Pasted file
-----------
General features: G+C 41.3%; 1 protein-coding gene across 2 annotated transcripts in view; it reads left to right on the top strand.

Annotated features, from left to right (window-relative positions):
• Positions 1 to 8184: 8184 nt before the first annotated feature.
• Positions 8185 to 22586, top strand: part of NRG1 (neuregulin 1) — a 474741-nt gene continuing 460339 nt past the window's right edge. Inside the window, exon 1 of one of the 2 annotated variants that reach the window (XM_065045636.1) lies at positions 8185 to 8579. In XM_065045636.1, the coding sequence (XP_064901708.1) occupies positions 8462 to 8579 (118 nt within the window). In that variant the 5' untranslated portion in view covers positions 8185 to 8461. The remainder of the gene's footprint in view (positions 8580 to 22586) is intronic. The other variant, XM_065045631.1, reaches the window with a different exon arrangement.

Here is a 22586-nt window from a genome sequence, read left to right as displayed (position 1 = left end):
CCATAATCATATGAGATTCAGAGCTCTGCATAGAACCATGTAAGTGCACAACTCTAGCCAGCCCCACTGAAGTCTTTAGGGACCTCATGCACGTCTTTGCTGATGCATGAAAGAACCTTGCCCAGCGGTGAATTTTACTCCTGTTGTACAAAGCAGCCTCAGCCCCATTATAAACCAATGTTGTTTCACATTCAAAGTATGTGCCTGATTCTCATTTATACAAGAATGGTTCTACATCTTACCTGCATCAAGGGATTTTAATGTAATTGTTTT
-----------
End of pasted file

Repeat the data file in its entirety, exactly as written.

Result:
General features: G+C 41.3%; 1 protein-coding gene across 2 annotated transcripts in view; it reads left to right on the top strand.

Annotated features, from left to right (window-relative positions):
• Positions 1 to 8184: 8184 nt before the first annotated feature.
• Positions 8185 to 22586, top strand: part of NRG1 (neuregulin 1) — a 474741-nt gene continuing 460339 nt past the window's right edge. Inside the window, exon 1 of one of the 2 annotated variants that reach the window (XM_065045636.1) lies at positions 8185 to 8579. In XM_065045636.1, the coding sequence (XP_064901708.1) occupies positions 8462 to 8579 (118 nt within the window). In that variant the 5' untranslated portion in view covers positions 8185 to 8461. The remainder of the gene's footprint in view (positions 8580 to 22586) is intronic. The other variant, XM_065045631.1, reaches the window with a different exon arrangement.

Here is a 22586-nt window from a genome sequence, read left to right as displayed (position 1 = left end):
CCATAATCATATGAGATTCAGAGCTCTGCATAGAACCATGTAAGTGCACAACTCTAGCCAGCCCCACTGAAGTCTTTAGGGACCTCATGCACGTCTTTGCTGATGCATGAAAGAACCTTGCCCAGCGGTGAATTTTACTCCTGTTGTACAAAGCAGCCTCAGCCCCATTATAAACCAATGTTGTTTCACATTCAAAGTATGTGCCTGATTCTCATTTATACAAGAATGGTTCTACATCTTACCTGCATCAAGGGATTTTAATGTAATTGTTTT